When a person receives a positive diagnosis of aplastic anemia or MDS, further testing may be ordered, to determine the cause and severity of the disease.  Any additional testing would also be conducted to determine any underlying conditions that might be present as well.

Treatment for Aplastic Anemia and MDS

Treatment methods used for aplastic anemia would be determined by whether the person is suffering from a mild, moderate or severe form of the disease.  Severe aplastic anemia and MDS can be life threatening and requires immediate medical attention and hospitalization.  Mild to moderate aplastic anemia and MDS, while still serious, does not usually require a person to be in the hospital for treatment.

Most people who suffer from aplastic anemia and MDS need to have multiple blood transfusions of blood cells or platelets, and sometimes both.  A blood transfusion is not a cure of the disease, but can alleviate the signs and symptoms and make the person feel better.  While there is no limit to the amount of transfusions a person can have, there can sometimes be complications associated with multiple transfusions which can be risky for the person.

Another treatment option is bone marrow transplantation, which will involve replacing the diseased bone marrow from a donor source.  A bone marrow transplant can sometimes be the only way to successfully treat severe forms of aplastic anemia and MDS.  Bone marrow transplants can also be a good option for those who are young and can find a potential match in a sibling or parent.  As with any surgical procedure, a bone marrow transplant carries some potential risks which could include fatal complications such as rejection or infection.

Immunosuppressant drugs can be used to treat aplastic anemia which is due to an autoimmune disorder.  To prevent the disease from progressing, a physician can use immune suppressing drugs to alter the function of the immune system.  The drugs will stop the action of the immune system and keep the immune cells from damaging the bone marrow, which in turn helps the body generate new red blood cells.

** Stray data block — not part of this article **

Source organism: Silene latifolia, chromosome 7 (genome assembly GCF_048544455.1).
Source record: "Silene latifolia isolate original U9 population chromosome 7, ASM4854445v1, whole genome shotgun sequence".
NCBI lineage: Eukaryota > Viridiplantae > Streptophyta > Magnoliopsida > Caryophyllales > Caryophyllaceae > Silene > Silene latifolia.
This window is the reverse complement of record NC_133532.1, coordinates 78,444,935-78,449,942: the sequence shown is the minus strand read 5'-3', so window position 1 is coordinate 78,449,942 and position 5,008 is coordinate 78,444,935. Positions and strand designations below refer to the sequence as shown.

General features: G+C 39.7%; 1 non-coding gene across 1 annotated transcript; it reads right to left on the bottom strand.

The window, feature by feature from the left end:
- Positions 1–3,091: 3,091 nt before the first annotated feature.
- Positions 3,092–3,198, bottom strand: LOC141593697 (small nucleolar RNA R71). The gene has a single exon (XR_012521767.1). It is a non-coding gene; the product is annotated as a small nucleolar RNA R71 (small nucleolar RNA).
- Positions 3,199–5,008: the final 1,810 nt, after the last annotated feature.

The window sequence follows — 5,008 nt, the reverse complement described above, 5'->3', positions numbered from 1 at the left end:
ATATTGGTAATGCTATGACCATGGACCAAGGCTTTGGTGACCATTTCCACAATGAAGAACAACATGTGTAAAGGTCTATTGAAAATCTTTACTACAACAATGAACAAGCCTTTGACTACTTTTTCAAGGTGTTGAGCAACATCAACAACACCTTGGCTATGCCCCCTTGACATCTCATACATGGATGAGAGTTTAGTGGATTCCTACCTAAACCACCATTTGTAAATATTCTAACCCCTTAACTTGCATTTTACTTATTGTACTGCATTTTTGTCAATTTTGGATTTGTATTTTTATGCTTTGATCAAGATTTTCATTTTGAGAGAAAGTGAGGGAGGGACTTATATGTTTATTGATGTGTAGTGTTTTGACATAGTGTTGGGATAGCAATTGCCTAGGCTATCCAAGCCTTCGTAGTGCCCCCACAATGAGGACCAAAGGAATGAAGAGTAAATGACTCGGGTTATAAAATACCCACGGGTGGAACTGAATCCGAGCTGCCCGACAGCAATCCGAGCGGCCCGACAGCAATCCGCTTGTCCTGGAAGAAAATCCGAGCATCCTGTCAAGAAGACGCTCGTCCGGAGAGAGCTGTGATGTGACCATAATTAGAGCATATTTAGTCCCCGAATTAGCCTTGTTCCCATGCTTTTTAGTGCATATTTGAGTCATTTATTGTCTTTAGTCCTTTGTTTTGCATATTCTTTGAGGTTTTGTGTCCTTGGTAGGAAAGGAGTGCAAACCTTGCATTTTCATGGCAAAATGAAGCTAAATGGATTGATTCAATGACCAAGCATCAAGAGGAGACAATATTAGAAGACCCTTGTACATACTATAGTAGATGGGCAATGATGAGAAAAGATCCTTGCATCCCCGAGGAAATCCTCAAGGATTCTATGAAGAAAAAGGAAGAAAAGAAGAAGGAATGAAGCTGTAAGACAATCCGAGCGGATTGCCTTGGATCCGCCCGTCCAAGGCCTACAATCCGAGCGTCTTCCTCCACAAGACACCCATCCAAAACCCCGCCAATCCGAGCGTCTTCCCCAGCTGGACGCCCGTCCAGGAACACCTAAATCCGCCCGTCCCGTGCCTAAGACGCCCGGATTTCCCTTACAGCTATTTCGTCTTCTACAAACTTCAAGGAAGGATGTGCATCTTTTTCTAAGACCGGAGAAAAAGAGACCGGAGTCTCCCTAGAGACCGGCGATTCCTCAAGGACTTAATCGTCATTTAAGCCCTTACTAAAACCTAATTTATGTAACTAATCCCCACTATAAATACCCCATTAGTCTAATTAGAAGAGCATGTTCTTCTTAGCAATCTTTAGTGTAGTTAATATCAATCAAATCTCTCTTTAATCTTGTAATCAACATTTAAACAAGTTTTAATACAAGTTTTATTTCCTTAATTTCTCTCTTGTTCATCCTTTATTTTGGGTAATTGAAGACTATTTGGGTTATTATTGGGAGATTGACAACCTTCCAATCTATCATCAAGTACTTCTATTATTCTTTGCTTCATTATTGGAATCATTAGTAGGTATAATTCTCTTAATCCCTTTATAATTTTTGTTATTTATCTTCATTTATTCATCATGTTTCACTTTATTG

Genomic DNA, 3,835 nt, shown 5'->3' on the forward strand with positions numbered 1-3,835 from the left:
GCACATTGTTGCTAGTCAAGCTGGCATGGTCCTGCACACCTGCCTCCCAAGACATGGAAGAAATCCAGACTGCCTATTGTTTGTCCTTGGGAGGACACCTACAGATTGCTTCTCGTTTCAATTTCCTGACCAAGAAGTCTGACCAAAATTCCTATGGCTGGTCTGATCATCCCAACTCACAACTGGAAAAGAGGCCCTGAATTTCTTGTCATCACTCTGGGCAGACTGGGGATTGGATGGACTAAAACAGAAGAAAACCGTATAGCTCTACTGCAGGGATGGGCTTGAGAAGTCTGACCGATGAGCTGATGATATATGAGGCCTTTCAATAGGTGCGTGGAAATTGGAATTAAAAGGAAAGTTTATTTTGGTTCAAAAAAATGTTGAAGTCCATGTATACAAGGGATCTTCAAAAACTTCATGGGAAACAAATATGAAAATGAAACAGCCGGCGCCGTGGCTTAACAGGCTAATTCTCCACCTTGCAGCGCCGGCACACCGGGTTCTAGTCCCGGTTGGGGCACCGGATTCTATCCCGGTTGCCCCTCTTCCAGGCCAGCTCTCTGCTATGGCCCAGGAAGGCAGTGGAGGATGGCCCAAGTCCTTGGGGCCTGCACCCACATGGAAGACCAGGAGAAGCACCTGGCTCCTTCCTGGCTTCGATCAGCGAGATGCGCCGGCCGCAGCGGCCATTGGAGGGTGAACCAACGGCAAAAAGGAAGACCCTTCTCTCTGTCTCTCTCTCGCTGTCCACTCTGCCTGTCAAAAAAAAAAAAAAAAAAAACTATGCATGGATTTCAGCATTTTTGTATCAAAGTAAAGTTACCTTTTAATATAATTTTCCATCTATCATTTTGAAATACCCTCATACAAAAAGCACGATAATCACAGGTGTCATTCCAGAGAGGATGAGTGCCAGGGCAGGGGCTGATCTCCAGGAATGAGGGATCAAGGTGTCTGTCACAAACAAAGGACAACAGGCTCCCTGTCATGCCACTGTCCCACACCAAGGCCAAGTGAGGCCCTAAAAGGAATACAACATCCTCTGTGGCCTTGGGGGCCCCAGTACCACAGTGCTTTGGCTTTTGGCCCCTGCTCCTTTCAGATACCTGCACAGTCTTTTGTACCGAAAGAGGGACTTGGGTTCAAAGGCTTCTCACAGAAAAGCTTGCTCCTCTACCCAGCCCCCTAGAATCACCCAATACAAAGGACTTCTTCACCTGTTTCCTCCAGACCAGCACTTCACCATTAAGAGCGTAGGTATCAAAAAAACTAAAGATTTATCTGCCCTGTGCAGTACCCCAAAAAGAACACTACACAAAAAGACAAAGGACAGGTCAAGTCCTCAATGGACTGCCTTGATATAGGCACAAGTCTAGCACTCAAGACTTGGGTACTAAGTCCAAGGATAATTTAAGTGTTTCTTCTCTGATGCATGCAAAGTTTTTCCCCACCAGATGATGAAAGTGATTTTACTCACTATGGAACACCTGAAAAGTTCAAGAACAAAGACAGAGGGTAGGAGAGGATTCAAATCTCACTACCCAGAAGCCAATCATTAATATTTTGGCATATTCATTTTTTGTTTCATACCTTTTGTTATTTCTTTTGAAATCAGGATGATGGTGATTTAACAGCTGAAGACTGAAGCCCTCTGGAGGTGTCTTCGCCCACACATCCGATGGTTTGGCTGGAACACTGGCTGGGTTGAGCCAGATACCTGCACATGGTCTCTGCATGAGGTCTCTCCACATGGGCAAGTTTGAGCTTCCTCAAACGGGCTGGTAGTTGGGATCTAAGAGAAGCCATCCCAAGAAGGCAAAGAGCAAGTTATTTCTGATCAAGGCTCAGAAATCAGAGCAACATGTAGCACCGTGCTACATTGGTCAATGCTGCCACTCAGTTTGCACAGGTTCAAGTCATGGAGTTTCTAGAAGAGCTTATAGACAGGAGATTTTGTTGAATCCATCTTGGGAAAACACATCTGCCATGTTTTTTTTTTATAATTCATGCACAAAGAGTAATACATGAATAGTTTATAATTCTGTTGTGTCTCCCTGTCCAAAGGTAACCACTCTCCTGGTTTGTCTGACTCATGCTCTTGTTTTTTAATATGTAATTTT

Other options to treat aplastic anemia can include bone marrow stimulants which will stimulate bone marrow to produce new blood cells.  Bone marrow stimulants can be used in combination with immune-suppressing drugs when not effective alone.  Antibiotics and antivirals can also help a person resist infections which can weaken the immune system and lower white blood cell counts in the body.

When aplastic anemia is caused by radiation exposure or chemotherapy drugs, the condition will usually improve once the treatment concludes.  In cases of pregnancy related aplastic anemia, the condition will usually end when the woman gives birth to the baby.  If all treatment methods fail, the disease can be fatal.

Overview

While aplastic anemia and MDS can be fatal, with the right treatment methods and medications the signs and symptoms can be controlled.  A person should eat a healthy diet, get adequate rest and follow standard infection precautions, avoid excessive exercising and contact sports, and strictly adhere to the recommendations and advice of their medical professional to achieve the best prognosis possible.

  • www.mayoclinic.com/health/aplastic-anemia/DS00322
  • www.leukemia-web.org/mds-myelodysplastic-syndrome.htm
  • www.marrow.org/PATIENT/Undrstnd_Disease_Treat/Lrn_about_Disease/Aplastic_Anemia/index.html